Oh, and ITV: it’s the thirtieth anniversary of Interceptor next year. Celebratory revival please.

Having been in discussion with an old friend possibly even more enamoured with the game show than myself, I’d a feeling – as indeed I do on every conversation – that his unabashed delight in cheesy presenters, sparkly sets and strobe lights would rub off on me. And I was right. He’s a terrible influence.

Who Wants To Be A Millionaire launched on ITV in September 1998, coming after years of developing and tweaking the format of both the quiz and the show itself. Stripped in half-hour bursts across two weeks, the show was an instant success – in subsequent series, it would boast audiences of almost twenty million, even with the rapid increase of satellite alternatives, and soon it’d have travelled the world. The computer game was the best-selling of the year 2000. It left its rivals, offering cars and a couple of grand, in the dark. Millionaire was perhaps the last ‘event’ game show, and in its favour was its universal accessibility. People used to be talking about it in the playground at first school – we simply couldn’t fathom such monstrous sums of money. I expect we weren’t alone in that view.

It was the cleverness of its construction that allowed even we, aged only six and seven when it started, to engage in the programme. Pitching the questions as multiple-choice and presenting them for the duration not only cajoled bullish contenders into chancing their arm, but it also meant that everyone at home could have a go, with a decent chance of indeed being correct whether you had the foggiest idea what the question was asking or not. Instantly, there was a connection – you were active viewers, and your thought process informed the narrative between yourself and the contestant, which might have already been dictated by their outwardly laddish tendencies or crippling nerves. Superiority or regret was amply topped up. Only fuelling this – one way or another! – was the stewardship of Chris Tarrant; invariably incensing in his lengthy pauses and stalls, he was also very good at making you care about what was going on. You couldn’t imagine anyone else doing the job.

I was most powerfully fascinated, though, by the show’s set as a child (weird kid). Designed with the show’s capacity for theatre very much in mind, the round, stepped-up nature exacerbated the isolation aspect, while also offering potential to be unitive in atmosphere. True to the game show, it had its share of shine and strobe, but they were used in a very different way, again only adding to the tension of the thing. I was fascinated by the way the lights would go up and down, the house lights dropping darker the further the player ventured, until it was just them and Chris visible.

Who Wants To Be A Millionaire was not only a historic game show, but really is the reason for much of the television that has followed. The dark, spotlit sets. The dramatic music scores. The focus on emotion. Big viewing figures. Indeed, the bar was only going to go up (or down, depending on what you might think!) and it wasn’t long before Millionaire‘s playbook was stolen. Once the jackpot had been bagged, though, the moment had passed rather, and interest began to wane, big wins became less of a story, certainly compared to cheating ehe-NO!-m Majors trying to con their way to the cash.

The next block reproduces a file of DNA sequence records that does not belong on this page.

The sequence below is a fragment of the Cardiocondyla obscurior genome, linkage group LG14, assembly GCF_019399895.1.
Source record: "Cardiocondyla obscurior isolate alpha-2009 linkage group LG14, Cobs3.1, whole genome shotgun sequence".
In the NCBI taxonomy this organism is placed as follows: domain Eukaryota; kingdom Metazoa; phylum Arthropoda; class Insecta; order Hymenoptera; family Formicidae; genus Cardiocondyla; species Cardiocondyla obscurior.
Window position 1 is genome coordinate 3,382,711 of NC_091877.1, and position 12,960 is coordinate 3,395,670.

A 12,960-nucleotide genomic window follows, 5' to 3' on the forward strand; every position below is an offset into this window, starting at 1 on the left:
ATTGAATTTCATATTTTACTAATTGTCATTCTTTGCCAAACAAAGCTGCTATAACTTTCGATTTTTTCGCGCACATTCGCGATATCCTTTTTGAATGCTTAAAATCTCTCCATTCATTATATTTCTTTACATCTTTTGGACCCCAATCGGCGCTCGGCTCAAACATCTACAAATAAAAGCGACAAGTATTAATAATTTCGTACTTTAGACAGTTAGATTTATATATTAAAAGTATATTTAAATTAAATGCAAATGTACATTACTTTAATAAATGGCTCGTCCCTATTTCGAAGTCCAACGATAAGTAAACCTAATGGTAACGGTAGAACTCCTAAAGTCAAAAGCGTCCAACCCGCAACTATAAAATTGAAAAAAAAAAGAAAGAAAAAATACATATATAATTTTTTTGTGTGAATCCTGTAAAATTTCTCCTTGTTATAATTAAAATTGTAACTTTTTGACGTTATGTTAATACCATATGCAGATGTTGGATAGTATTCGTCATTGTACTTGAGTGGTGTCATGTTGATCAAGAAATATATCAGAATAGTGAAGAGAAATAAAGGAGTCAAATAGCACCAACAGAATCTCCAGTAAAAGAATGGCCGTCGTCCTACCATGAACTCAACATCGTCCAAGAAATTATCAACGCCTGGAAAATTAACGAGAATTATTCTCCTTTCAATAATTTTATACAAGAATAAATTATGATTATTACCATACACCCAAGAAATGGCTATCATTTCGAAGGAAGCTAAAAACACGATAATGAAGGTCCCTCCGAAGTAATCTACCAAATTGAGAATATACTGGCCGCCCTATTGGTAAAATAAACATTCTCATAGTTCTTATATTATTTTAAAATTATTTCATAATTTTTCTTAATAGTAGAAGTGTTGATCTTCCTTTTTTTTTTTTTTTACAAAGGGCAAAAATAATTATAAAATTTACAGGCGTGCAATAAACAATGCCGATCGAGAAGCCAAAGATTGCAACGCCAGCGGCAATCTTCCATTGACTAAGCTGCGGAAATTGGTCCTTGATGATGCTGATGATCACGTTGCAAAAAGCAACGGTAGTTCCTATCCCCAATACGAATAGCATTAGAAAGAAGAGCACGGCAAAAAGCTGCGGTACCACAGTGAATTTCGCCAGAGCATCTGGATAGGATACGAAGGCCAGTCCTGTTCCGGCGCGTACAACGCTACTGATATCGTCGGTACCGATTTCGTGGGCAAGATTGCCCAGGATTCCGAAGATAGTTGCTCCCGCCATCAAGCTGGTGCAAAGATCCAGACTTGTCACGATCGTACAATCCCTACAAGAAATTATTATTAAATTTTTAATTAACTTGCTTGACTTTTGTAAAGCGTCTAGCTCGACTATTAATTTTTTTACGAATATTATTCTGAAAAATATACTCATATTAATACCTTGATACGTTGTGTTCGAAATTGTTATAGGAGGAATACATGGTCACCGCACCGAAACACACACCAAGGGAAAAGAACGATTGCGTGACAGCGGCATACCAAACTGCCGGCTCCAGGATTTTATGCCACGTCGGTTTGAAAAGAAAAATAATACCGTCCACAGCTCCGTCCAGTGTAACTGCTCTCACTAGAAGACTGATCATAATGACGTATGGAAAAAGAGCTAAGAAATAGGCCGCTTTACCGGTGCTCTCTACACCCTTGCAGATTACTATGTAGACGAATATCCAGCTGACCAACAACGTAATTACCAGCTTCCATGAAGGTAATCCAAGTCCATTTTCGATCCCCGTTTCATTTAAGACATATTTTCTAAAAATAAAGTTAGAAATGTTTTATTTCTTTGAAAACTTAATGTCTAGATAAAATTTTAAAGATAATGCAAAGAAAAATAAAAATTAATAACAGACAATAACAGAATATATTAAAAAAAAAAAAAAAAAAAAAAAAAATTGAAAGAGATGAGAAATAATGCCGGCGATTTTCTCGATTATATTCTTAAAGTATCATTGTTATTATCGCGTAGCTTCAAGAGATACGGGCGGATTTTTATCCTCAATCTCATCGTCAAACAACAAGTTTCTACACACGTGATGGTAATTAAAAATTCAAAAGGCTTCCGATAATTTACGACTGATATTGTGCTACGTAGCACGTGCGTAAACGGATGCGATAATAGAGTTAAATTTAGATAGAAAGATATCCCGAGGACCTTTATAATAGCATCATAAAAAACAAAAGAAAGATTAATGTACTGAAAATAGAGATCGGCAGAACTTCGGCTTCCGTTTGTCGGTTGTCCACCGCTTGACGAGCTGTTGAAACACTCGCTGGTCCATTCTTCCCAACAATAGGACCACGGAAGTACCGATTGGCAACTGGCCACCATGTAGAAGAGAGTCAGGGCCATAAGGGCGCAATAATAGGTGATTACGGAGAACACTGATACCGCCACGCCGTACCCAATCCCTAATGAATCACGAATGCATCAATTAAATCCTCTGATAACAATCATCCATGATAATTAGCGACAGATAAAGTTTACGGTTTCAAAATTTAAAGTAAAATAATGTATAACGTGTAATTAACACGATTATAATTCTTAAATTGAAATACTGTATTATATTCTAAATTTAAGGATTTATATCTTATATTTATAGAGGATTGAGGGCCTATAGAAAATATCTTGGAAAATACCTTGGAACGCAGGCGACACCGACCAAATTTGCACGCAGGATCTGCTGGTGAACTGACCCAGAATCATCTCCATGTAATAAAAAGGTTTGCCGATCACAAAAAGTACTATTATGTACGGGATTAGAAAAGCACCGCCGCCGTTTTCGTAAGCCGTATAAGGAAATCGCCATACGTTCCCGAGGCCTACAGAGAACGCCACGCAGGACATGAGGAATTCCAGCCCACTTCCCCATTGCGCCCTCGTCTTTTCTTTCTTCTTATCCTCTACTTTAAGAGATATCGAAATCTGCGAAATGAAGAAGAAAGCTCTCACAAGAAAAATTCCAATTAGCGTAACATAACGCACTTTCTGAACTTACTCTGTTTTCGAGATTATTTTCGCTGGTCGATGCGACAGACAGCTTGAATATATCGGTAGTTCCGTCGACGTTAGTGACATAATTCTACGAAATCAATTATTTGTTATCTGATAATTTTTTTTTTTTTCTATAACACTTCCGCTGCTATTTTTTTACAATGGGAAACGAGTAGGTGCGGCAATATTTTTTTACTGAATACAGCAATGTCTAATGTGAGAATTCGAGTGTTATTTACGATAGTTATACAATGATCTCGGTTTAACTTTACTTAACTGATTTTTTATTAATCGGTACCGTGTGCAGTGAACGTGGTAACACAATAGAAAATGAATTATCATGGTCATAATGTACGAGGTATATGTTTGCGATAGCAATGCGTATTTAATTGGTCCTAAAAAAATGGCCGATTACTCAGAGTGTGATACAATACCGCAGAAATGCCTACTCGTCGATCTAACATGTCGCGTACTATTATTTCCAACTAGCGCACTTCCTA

In the subsequent years, the show slipped steadily into irrelevance – shifting from stripped five days a week to early Tuesday night, and subject to several last-ditch format reversions, none of which worked. Tarrant quit in 2013, with the final show going out quietly the next year. Something of a shame really, though I won’t pretend it shouldn’t have gone many years earlier. Much better off remembered as the unstoppable force it was in its pomp.


But we don’t want to give you that! Into the next dimension – 27 June 2012

The Who Wants To Be A Millionaire set was, I believe, the very first thing I tried to build in 3D nearly half a decade ago now – mainly because I thought it looked simple. I soon realised it was far from such, but nevertheless, the way that shapes actually seemed to be, and the ease in which colours and textures were falling into the view-port, made me want to explore the subject in greater depth.

With my confidence increasing recently, and with this quizzy shot in the arm, I thought I’d give Millionaire another go, to see if I could master the whole lighting business, a practice in which I’m lagging slightly. The floor would also be a challenge.

millionaire03aThe build was refreshingly simple, if laborious at times. Lots and lots of radial cloning. As I thought, replicating the glass-and-dish construct of the floor was tough; all about achieving the right texture – namely, that crooked, shard motif. It didn’t turn out quite as I hoped, but I think it’s at least on the right lines.

millionaire01The lights were rather more difficult than expected. I did not know how to get the snazzy pattern to show on the floor, nor could I find anywhere that told me; this suggests that either I’m insane in wanting to do this, or it’s so blindingly simple that no advice is necessary. In the end, I put a disc with the pattern cut out of it, directly in front of the spotlight falloff, and grouped it. It worked a charm, and once I’d started setting them properly, the stage began to really look Millionaire-ish in appearance.

millionaire02aI even rendered a quick video of the lights going down – as mentioned earlier, one of the most vivid draws of the show for me when I was little. There’s something rather stilted about the animation compared to the routine on TV, and I’m not quite sure why that is, but it was nice to try and the descent into darkness is very satisfying. In that hobbled-together effort, I intertwined my 3D with some graphics I made back in 2012, which were created with a view to actually recording a couple of ‘academic’ Millionaire episodes for a sixth form. Purple was their colour, so purple was what they got! Sadly it never happened – perhaps they realised it was out of their budget? – but I still have the visuals, I suppose now merely fan art:

So that’s Millionaire. Given that I’ve only spent a couple of days on this, and it took me three years to complete the Countdown set, I think I fared rather well. I at least learnt a lot in setting up and animating spot lights. Now I just need to explore glassy stuff in more detail, and try and preferably come up with a solution that doesn’t take three-quarters of an hour to render one frame.

Constructing the set did give me greater appreciation for the efforts of the old games, which generally were well done, especially looking back after fifteen years. The PlayStation 2 version, which came complete with a CGI Chris Tarrant was, quite naturally, hilarious.